Leeson v. Transamerica Disability Income Plan

Whether a litigant is a participant for purposes of Employment Retirement Income Security (“ERISA”) is a substantive element of their claim, not a prerequisite for subject matter jurisdiction.  After separating from an employer Petitioner Jack Leeson (“Leeson”), a former employee of Respondent Transamerica Corporation, filed an action under ERISA to challenge the termination of his long-term disability benefits.  On remand, Transamerica filed a motion to dismiss Leeson’s action for lack of subject matter jurisdiction on the ground that Leeson did not have statutory standing as a plan participant to file suit under ERISA.  In this appeal, Leeson argued that the district court erroneously relied on the court’s prior holding in Curtis v. Nevada Bonding Corp. Instead, Leeson argued that under a more recent decision that, under ERISA, a “dismissal for lack of statutory standing is properly viewed as a dismissal for failure to state a claim rather than a dismissal for lack of subject matter jurisdiction.”  Leeson therefore argued that because he alleged a colorable claim for benefits, the district court had subject matter jurisdiction to address the merits of his case on remand. The court agreed and noted that the Supreme Court has instructed, “when Congress does not rank a statutory limitation on coverage as jurisdictional, courts should treat the restriction as non-jurisdictional in character.”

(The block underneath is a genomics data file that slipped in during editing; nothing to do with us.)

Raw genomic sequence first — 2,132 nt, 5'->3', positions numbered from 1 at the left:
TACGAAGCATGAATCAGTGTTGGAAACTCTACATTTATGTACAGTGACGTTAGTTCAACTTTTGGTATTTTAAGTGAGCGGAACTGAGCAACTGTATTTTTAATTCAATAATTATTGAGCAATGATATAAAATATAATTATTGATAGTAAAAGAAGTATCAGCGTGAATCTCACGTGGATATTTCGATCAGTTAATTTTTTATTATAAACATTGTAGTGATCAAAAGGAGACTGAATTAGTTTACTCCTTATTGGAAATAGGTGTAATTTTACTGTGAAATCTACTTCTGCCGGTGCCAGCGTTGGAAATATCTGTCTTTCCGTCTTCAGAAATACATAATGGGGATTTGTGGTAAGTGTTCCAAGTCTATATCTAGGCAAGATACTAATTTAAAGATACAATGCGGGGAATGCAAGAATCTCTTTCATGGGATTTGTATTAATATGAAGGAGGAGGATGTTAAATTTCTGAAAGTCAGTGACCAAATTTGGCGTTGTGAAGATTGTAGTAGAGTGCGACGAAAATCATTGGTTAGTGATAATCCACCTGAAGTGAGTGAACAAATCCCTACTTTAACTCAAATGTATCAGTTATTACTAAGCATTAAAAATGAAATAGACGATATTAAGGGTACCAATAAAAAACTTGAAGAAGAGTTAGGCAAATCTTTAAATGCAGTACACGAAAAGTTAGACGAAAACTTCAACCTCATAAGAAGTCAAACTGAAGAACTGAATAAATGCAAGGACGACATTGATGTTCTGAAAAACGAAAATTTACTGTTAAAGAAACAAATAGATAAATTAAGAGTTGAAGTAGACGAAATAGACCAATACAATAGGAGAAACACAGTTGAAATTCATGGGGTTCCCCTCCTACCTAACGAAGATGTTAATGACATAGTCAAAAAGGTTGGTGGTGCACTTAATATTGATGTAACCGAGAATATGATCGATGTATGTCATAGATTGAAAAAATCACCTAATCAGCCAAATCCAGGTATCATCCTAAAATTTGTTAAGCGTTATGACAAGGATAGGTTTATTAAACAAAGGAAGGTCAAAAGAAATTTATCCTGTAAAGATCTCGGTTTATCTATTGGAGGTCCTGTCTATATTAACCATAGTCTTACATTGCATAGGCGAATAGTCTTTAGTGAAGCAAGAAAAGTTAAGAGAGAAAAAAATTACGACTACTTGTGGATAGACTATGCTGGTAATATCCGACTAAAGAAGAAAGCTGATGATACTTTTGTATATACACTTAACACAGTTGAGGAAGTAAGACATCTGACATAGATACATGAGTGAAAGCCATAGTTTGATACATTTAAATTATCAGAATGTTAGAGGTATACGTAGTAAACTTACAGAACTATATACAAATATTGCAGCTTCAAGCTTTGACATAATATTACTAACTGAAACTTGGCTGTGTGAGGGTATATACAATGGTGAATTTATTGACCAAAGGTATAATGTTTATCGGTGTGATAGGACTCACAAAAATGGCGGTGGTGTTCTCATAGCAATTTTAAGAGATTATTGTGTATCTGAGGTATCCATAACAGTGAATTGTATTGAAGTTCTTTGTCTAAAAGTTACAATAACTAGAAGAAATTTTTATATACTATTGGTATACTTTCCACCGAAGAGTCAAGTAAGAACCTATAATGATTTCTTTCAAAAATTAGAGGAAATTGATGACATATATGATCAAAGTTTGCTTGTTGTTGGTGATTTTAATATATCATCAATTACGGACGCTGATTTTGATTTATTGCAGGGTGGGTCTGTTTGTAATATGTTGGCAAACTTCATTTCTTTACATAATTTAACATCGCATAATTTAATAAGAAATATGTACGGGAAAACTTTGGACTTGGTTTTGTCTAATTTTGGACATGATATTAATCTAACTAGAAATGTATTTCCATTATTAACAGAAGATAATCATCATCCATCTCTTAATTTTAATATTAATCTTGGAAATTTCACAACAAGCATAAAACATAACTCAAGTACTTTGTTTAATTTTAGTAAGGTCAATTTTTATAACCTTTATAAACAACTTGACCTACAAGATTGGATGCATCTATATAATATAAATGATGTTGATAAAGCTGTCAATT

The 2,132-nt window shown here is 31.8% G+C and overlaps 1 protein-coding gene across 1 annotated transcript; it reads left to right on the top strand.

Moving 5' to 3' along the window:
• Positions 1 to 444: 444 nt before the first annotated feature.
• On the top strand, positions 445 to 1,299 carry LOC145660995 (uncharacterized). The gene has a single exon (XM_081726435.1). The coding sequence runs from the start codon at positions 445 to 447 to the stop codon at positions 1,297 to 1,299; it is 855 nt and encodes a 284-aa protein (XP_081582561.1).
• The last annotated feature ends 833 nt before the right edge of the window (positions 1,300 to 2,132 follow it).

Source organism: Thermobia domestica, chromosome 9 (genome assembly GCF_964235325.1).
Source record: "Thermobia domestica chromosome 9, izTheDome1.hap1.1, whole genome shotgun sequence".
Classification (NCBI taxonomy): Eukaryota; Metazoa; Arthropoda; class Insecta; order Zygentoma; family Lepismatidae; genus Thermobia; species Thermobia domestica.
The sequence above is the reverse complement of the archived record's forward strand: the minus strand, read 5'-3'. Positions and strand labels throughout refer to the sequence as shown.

See Leeson v. Transamerica Disability Income Plan, 671 F.3d 969 (2012); see also 29 U.S.C. § 1101, et seq; 29 U.S.C. § 502(c); Curtis v. Nevada Bonding Corp., 53 F.3d 1023, 1027 (9th Cir. 1995) (holding that a district court lacked jurisdiction to consider an ERISA claim where a former employee “had neither a reasonable expectation of returning to covered employment nor a colorable claim to vested benefits”); Vaughn v. Bay Environmental Management, Inc., 567 F.3d 1021, 1024 (9th Cir. 2009); Arbaugh v. Y & H Corp., 546 U.S. 500, 516 (2006); Day v. AT&T Disability Income Plan, 685 F.3d 848, 856 (9th Cir. 2012); Bilyeu v. Morgan Stanley Long Term Disability Plan, 683 F.3d 1083, 1090 (9th Cir. 2012).

(Development authored by Theodore H. Waggner)